Mr Collins: Character Review

Essay by EssaySwap ContributorHigh School, 12th grade February 2008

download word file, 4 pages 0.0

Downloaded 905 times

We first hear of Mr Collins, one of Mr Bennet's distant cousins, in a letter
addressed to the family living in the house which after Mr Bennet's death will
become his own. In this letter he sounds very pompous, irrelevantly
reiterating and repeating the name of his patron, Lady Catherine de Bourgh.
Mr Collins is honest that he has an ulterior motive for wanting to stay at
Longbourn: he wishes to take the hand of one of the Bennet sisters in a
marriage which would ensure that at least one daughter of Mr Bennet would
remain comfortable, living at Longbourn as 'Mrs Collins'. He does not ask to
stay at Longbourn, he expects his stay to be welcomed, and even desired, by
the Bennet family. "I remain, dear sir, with respectful compliments to your
lady and daughter": this quote shows how ingratiating Mr Collins is: a side of
his character which the reader sees more readily during the rest of the novel.

Having previously thought Mr Collins was an "odious man", Mrs Bennet is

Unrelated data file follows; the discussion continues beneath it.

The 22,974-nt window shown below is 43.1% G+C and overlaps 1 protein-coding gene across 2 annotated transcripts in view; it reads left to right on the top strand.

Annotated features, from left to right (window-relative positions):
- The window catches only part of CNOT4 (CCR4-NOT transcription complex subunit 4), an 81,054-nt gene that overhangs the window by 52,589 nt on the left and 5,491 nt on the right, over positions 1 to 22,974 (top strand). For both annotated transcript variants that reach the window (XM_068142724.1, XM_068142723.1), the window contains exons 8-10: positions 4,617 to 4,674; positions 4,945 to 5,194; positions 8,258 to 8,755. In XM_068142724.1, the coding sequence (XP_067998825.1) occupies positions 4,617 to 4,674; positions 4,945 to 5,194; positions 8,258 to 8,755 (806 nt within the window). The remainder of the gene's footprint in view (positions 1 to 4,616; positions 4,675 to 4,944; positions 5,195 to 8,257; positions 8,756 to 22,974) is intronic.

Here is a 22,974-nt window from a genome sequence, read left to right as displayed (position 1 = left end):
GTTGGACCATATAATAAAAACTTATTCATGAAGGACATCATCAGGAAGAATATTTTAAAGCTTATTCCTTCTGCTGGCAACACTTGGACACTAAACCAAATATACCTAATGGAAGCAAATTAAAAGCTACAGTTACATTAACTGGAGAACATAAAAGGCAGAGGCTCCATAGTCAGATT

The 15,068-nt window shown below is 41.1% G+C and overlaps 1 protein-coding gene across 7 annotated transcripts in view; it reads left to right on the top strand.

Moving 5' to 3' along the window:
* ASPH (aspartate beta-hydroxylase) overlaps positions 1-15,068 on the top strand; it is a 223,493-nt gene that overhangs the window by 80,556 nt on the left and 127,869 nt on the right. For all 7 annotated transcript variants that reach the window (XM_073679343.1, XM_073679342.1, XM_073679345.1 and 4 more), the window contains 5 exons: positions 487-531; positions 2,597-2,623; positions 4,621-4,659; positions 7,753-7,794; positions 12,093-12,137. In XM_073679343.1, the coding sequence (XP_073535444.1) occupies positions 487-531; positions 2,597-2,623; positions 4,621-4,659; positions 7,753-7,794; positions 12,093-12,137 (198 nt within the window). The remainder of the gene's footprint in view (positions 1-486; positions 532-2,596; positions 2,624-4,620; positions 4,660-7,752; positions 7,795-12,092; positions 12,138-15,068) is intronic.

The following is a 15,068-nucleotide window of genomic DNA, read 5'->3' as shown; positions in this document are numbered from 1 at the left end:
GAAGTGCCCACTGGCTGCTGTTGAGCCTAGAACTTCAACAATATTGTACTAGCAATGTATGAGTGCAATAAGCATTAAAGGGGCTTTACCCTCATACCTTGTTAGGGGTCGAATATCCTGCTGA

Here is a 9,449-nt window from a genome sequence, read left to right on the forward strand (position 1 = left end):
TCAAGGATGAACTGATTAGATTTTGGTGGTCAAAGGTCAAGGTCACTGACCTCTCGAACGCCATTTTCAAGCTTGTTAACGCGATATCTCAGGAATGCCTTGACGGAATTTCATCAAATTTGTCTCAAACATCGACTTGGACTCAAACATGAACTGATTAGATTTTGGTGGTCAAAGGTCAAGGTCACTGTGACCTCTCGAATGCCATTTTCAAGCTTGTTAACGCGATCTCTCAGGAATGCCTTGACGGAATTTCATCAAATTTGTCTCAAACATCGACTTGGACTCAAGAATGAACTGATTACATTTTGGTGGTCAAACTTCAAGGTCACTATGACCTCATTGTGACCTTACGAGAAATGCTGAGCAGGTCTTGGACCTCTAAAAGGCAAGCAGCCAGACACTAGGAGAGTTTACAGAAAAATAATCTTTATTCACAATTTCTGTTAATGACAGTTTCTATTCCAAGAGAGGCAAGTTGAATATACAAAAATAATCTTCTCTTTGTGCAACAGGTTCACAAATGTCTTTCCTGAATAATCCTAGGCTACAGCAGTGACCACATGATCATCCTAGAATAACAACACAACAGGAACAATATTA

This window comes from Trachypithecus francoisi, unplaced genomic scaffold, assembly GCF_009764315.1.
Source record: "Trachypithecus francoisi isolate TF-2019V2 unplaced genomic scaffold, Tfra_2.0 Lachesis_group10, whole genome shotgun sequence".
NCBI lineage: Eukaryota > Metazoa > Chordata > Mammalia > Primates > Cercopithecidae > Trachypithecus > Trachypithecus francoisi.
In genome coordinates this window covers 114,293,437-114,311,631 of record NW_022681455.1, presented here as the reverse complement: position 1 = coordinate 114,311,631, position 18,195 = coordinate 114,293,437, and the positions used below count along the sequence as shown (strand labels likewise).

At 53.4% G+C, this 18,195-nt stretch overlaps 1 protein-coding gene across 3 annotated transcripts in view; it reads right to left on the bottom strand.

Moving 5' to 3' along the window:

quick to change her mind after Mr Collins made compliments towards her
daughter (and herself) in the letter.

Upon arrival at Longbourn Mr Collins assures that "the young ladies I come
prepared to admire". The word 'prepared' in this quote gives the implication
that Mr Collins does nothing in a rash manner and has everything planned in
what appears to be quite a sly way. Once inside the house Mr Collins begins
to commend each and every item of furniture within it. Mrs Bennet would on
any other occasion have been delighted at this, but she knows that when Mr
Collins entails the estate all that he admires will be his own. Mr Collins
believes that by ingratiating Mrs Bennet about her house he will please her,
but this begins to vex her a fair deal. "The girls were not the only objects
Mr Collins desire", here we can see that Mr Collins views the girls as nothing
more than materialistic, as objects.

By the evening, Mr Collins is getting somewhat tiresome as he "eloquently
praises" his patron, Lady Catherine de Bourgh, with great vivacity and
unstoppable determination. "Lady Catherine was reckoned proud by many
people"; Mr Collins cannot see that Lady Catherine is proud because he is
proud himself and rates Lady Catherine very highly: perhaps high enough to
warrant a little, or is Lady Catherine's case a lot, of pride. Mr Collins is
very much in awe of Lady Catherine - another reason why he does not see her
as other do. Mr Collins informs Mrs Bennet that he lives near Lady Catherine
is his "humble abode". He is trying to make himself sound more lowly than
he really is. He uses the phrase "humble abode" to demean himself and
elevate Lady Catherine. "I am happy on every occasion to offer those delicate
little compliments which are always acceptable to ladies", it is obvious by
that Mr Collins is ingratiating with every woman he meets. His
complimentary manner is usually planned, but he gives it "as unstudied an air
as possible". Mr Bennet is quite amused by Mr Collins and realises that he is